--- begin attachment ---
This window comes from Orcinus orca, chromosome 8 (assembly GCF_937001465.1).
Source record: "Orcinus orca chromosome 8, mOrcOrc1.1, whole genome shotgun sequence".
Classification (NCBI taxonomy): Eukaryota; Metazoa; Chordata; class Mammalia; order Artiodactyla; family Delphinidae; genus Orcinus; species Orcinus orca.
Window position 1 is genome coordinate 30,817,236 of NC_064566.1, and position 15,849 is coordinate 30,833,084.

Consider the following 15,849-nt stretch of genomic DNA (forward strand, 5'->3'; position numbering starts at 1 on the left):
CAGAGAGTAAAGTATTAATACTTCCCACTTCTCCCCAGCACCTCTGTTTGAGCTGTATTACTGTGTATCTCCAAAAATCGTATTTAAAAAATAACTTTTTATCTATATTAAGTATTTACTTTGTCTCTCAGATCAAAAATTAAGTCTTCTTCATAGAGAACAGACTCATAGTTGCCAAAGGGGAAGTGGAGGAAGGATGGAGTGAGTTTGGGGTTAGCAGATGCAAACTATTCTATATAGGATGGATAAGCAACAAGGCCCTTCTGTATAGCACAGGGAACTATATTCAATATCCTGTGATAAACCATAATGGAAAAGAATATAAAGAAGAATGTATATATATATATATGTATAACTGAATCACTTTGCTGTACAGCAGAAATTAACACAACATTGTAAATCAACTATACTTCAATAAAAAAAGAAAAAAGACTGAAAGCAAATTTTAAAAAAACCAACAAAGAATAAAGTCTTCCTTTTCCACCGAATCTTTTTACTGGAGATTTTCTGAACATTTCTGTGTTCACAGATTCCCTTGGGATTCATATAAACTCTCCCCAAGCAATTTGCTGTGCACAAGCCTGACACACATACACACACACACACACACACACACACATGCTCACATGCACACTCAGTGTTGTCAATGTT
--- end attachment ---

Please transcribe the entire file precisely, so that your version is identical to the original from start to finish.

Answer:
This window comes from Orcinus orca, chromosome 8 (assembly GCF_937001465.1).
Source record: "Orcinus orca chromosome 8, mOrcOrc1.1, whole genome shotgun sequence".
Classification (NCBI taxonomy): Eukaryota; Metazoa; Chordata; class Mammalia; order Artiodactyla; family Delphinidae; genus Orcinus; species Orcinus orca.
Window position 1 is genome coordinate 30,817,236 of NC_064566.1, and position 15,849 is coordinate 30,833,084.

Consider the following 15,849-nt stretch of genomic DNA (forward strand, 5'->3'; position numbering starts at 1 on the left):
CAGAGAGTAAAGTATTAATACTTCCCACTTCTCCCCAGCACCTCTGTTTGAGCTGTATTACTGTGTATCTCCAAAAATCGTATTTAAAAAATAACTTTTTATCTATATTAAGTATTTACTTTGTCTCTCAGATCAAAAATTAAGTCTTCTTCATAGAGAACAGACTCATAGTTGCCAAAGGGGAAGTGGAGGAAGGATGGAGTGAGTTTGGGGTTAGCAGATGCAAACTATTCTATATAGGATGGATAAGCAACAAGGCCCTTCTGTATAGCACAGGGAACTATATTCAATATCCTGTGATAAACCATAATGGAAAAGAATATAAAGAAGAATGTATATATATATATATGTATAACTGAATCACTTTGCTGTACAGCAGAAATTAACACAACATTGTAAATCAACTATACTTCAATAAAAAAAGAAAAAAGACTGAAAGCAAATTTTAAAAAAACCAACAAAGAATAAAGTCTTCCTTTTCCACCGAATCTTTTTACTGGAGATTTTCTGAACATTTCTGTGTTCACAGATTCCCTTGGGATTCATATAAACTCTCCCCAAGCAATTTGCTGTGCACAAGCCTGACACACATACACACACACACACACACACACACACATGCTCACATGCACACTCAGTGTTGTCAATGTT